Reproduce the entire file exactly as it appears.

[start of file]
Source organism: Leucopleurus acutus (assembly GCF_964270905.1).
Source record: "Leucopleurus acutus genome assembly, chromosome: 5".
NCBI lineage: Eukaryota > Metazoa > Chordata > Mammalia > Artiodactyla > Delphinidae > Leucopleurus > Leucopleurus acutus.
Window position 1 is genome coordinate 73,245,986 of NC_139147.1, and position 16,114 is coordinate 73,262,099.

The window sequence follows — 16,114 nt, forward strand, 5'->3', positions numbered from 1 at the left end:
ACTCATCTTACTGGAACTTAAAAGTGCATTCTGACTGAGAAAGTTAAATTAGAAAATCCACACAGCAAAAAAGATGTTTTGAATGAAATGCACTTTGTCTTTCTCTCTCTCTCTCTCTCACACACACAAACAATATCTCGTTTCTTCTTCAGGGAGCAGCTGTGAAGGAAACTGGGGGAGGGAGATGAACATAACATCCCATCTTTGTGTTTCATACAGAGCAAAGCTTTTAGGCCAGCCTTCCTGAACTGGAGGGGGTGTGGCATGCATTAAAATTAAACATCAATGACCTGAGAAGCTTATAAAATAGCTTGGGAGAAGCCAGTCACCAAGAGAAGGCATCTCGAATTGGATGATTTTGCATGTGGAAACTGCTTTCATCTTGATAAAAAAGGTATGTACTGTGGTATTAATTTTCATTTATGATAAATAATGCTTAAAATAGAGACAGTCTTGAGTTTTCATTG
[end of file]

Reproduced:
Source organism: Leucopleurus acutus (assembly GCF_964270905.1).
Source record: "Leucopleurus acutus genome assembly, chromosome: 5".
NCBI lineage: Eukaryota > Metazoa > Chordata > Mammalia > Artiodactyla > Delphinidae > Leucopleurus > Leucopleurus acutus.
Window position 1 is genome coordinate 73,245,986 of NC_139147.1, and position 16,114 is coordinate 73,262,099.

The window sequence follows — 16,114 nt, forward strand, 5'->3', positions numbered from 1 at the left end:
ACTCATCTTACTGGAACTTAAAAGTGCATTCTGACTGAGAAAGTTAAATTAGAAAATCCACACAGCAAAAAAGATGTTTTGAATGAAATGCACTTTGTCTTTCTCTCTCTCTCTCTCTCACACACACAAACAATATCTCGTTTCTTCTTCAGGGAGCAGCTGTGAAGGAAACTGGGGGAGGGAGATGAACATAACATCCCATCTTTGTGTTTCATACAGAGCAAAGCTTTTAGGCCAGCCTTCCTGAACTGGAGGGGGTGTGGCATGCATTAAAATTAAACATCAATGACCTGAGAAGCTTATAAAATAGCTTGGGAGAAGCCAGTCACCAAGAGAAGGCATCTCGAATTGGATGATTTTGCATGTGGAAACTGCTTTCATCTTGATAAAAAAGGTATGTACTGTGGTATTAATTTTCATTTATGATAAATAATGCTTAAAATAGAGACAGTCTTGAGTTTTCATTG